Written by Lucky Sisouvong
Preparing a course to be offered online takes months of planning and development. However, this past spring the campus was shut down due to COVID-19 and classes needed to be moved online as soon as possible, leaving faculty and staff scrambling to find a way to support students while also being able to maintain a quality educational experience. Students in Professor Chris Demaske’s TCOM 486 Feature Writing class interviewed some of those faculty and staff to see how the transition went for them and what they learned through the entire process.
Back home in Lacey, Washington, Gabriel Smith, 22, sits in his homemade office where he does his school and regular work. Behind him is his colorful gaming PC, which he built himself, and his dual screen monitors where Adobe Premiere Pro occupies one screen, while work emails and school work occupy the other.
As a student and an employee at the University of Washington Tacoma, Smith has felt the effects of COVID-19 on both positions. Smith is a senior at UWT and works in the admissions office as a Campus Ambassador. Before the school made the call to go online, Smith was clocking in about 15 hours a week giving tours to incoming freshmen and taking calls in the admissions office. Now, Smith says he is only working a minimum of one hour.
“It’s been tough financially because my hours are all over the place,” Smith said. “Last week, I only worked one hour, but the week before that I worked five. So it just all depends on what is needed.”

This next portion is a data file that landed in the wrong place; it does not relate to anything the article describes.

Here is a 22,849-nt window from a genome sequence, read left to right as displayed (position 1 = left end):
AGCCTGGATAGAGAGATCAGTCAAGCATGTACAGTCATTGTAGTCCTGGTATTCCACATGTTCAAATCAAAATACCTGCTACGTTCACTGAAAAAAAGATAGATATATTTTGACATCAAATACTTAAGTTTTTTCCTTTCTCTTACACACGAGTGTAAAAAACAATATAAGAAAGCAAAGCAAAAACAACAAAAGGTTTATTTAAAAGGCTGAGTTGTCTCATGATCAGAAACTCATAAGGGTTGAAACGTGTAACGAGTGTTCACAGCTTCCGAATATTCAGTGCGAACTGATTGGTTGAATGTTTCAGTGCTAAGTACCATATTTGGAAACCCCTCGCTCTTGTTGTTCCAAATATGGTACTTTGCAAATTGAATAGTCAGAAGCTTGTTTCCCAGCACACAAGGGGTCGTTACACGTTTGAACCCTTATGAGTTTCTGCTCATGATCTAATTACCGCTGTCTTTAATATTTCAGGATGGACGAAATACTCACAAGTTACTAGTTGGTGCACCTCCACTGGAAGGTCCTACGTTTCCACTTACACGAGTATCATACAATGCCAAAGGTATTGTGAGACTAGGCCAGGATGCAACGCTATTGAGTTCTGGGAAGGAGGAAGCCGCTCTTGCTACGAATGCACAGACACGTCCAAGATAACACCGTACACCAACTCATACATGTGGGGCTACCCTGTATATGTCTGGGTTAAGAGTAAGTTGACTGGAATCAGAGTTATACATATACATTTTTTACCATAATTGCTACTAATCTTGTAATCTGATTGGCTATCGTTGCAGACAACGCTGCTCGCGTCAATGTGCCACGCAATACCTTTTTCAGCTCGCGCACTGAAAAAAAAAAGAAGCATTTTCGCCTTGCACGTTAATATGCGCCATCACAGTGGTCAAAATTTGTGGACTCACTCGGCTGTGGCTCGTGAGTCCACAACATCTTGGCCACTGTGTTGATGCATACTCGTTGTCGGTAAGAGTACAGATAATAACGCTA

Smith has been working with UWT to give virtual tours of the campus as well as editing videos for events that had to be canceled due to the pandemic. For Smith, the work he now does online is something that may benefit him in the future.
As an adolescent growing up, Smith found a passion for shooting videos and editing them. Throughout high school Smith was involved in video production classes where he first learned how to use a DSLR camera and Adobe Premiere Pro. So, when UWT asked him to be a part of the video editing process for the canceled school events, Smith was all in.
“Even though I am not getting as many hours as I used to, at least I still get to do something that I enjoy,” he said. “Video editing is something I always have fun with so I am glad that the school asked me if I wanted to help out with it.”
As a senior getting ready to graduate this Spring, Smith hopes that his experience working in the admissions office, as well as experience editing videos for the school, will help him find a job post-graduation. But for now, Smith is self-isolating and working from home just like the majority of people.